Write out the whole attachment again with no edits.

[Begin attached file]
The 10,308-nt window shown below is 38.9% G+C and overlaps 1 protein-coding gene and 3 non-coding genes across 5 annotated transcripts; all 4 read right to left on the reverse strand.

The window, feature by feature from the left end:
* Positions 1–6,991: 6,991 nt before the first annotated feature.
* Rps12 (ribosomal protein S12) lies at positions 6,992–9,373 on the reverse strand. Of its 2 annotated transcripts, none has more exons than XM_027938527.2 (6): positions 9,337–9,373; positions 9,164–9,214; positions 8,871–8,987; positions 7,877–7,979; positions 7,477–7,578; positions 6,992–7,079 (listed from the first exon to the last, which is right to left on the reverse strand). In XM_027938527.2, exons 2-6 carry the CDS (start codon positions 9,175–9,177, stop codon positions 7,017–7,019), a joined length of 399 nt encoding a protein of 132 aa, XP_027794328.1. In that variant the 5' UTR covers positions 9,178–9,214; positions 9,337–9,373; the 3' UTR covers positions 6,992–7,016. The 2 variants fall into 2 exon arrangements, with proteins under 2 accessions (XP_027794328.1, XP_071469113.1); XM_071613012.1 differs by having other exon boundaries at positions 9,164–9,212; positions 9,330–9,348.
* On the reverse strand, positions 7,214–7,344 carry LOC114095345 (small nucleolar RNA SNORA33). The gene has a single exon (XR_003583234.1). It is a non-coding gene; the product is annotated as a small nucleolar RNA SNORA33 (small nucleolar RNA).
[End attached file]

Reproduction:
The 10,308-nt window shown below is 38.9% G+C and overlaps 1 protein-coding gene and 3 non-coding genes across 5 annotated transcripts; all 4 read right to left on the reverse strand.

The window, feature by feature from the left end:
* Positions 1–6,991: 6,991 nt before the first annotated feature.
* Rps12 (ribosomal protein S12) lies at positions 6,992–9,373 on the reverse strand. Of its 2 annotated transcripts, none has more exons than XM_027938527.2 (6): positions 9,337–9,373; positions 9,164–9,214; positions 8,871–8,987; positions 7,877–7,979; positions 7,477–7,578; positions 6,992–7,079 (listed from the first exon to the last, which is right to left on the reverse strand). In XM_027938527.2, exons 2-6 carry the CDS (start codon positions 9,175–9,177, stop codon positions 7,017–7,019), a joined length of 399 nt encoding a protein of 132 aa, XP_027794328.1. In that variant the 5' UTR covers positions 9,178–9,214; positions 9,337–9,373; the 3' UTR covers positions 6,992–7,016. The 2 variants fall into 2 exon arrangements, with proteins under 2 accessions (XP_027794328.1, XP_071469113.1); XM_071613012.1 differs by having other exon boundaries at positions 9,164–9,212; positions 9,330–9,348.
* On the reverse strand, positions 7,214–7,344 carry LOC114095345 (small nucleolar RNA SNORA33). The gene has a single exon (XR_003583234.1). It is a non-coding gene; the product is annotated as a small nucleolar RNA SNORA33 (small nucleolar RNA).